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Old 12-08-2010, 03:50 PM   #16 
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I have lots of aquariums at home (I have 5 pet snakes) but space would be a problem. Dorm room are small and fitting his current cage is a bit of a work of ingenuity.

There were some heaters at walmart. I'm sure they are overpriced and not as good, but I have a gift card. Would they be acceptable. I can understand the light cycles, snakes have similar things (although they are much less fragile I must say). His current pellets are just some generic "Betta Pellets". I also have tried flakes.
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Old 12-08-2010, 04:00 PM   #17 
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Well, unfortunately that is a consequence of having a dorm animal. You simply have to sacrifice some of your personal space in order to take care of your pet in a more practical manner. You'll be glad you made space for a larger tank, though, since the maintenance will be much easier on you--especially if you get one that's 3-5 gallons with a filter. Once the filter has been colonized by bacteria (a process that takes about 3 weeks to complete) your betta will do well with once weekly partial water changes. This is much more feasible for a busy college student.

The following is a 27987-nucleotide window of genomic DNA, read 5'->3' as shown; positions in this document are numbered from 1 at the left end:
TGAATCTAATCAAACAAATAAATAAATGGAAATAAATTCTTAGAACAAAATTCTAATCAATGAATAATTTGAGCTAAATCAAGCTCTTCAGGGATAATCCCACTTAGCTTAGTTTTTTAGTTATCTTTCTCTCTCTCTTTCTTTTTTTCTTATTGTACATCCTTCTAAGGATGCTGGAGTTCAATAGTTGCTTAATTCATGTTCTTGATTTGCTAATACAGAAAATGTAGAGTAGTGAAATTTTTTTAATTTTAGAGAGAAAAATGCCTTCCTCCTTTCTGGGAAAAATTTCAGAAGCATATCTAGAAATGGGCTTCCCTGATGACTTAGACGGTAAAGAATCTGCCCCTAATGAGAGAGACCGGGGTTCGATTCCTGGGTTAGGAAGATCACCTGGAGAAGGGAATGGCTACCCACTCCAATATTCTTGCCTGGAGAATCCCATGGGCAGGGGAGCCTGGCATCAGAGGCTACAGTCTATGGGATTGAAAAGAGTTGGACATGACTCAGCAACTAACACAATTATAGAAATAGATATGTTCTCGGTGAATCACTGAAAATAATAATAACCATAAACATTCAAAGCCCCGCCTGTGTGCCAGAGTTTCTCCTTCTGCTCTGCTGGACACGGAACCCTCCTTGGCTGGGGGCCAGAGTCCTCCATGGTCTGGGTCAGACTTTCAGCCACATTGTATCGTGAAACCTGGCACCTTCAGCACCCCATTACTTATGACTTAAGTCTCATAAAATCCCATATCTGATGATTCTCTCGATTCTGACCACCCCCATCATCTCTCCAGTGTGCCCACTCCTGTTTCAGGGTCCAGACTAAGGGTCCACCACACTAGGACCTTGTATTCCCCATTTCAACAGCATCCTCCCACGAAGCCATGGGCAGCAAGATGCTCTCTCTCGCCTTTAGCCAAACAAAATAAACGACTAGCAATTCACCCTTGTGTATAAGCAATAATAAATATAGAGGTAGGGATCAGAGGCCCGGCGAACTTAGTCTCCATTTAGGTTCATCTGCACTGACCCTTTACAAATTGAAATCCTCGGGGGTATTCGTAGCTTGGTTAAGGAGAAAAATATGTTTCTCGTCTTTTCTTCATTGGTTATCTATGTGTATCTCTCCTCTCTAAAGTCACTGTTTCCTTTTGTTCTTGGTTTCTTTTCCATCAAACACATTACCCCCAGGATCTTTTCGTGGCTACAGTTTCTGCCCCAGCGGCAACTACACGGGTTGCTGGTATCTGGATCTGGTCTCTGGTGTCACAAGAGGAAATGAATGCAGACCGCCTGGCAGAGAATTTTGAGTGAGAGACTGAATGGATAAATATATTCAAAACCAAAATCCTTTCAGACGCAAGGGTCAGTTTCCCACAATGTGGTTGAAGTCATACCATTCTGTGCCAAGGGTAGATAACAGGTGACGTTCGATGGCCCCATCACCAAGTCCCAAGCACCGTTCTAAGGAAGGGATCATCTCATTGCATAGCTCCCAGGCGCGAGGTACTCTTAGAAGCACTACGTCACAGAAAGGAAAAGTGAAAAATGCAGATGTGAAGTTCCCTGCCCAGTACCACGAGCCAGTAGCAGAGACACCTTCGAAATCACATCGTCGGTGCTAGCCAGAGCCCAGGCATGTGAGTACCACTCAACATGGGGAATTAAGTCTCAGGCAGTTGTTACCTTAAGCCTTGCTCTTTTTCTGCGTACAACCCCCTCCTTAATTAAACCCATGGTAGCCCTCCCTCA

What you want to look for in a heater is a thermostat--you don't want to get one of the low quality, cheap non-adjustable heater pads, mini-heaters, and preset heaters. Only heaters with an adjustable temperature dial have a thermostat that's capable of sustaining the right temperature. If you have reptiles, you know how important it is to have a thermostat on your heating equipment. :)

You might want to call Wal-mart ahead of time to make sure they have a 25 watt adjustable heater in stock. Often stores like this do not regularly stock small heaters like this, and if they do, only the cheap crappy ones. You may have to ask the store to special order it for you, or order online. Ordering online will save you a few bucks--especially if you order a few items at once. I've seen the same heater I linked to for $27 at a local fish store--which is robbery, even with shipping included.
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Old 12-08-2010, 04:13 PM   #18 
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Well Ill be looking into heaters and cages. None of you seem particularly worried about him starving any time soon.

And I thought I was putting him in a decent sized cage :p

Most of the other "betta" cages were about 1/2 gallon or less.
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Old 12-08-2010, 05:42 PM   #19 
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Quote:
Originally Posted by kingsnake2 View Post
A previous thread here.
+1 Gallon
+Little cold (about 70F) (been keeping it warmer last few days with his light)

?
-You can only get away with a 1 gallon by doing a water change every day in addition 70F is much more than "a little cold".

Poor betta
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Old 12-08-2010, 07:51 PM   #20 
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Try making the betta pellets into smaller bites or you can buy smaller ones. My bettas always spit it out if it is to big.

If you want a heater, I have found some adjustable Hydor Theo heaters at petsmart for around 13 bucks. You can also get a kritter keeper for 10-15 dollars that is around 3 gallons.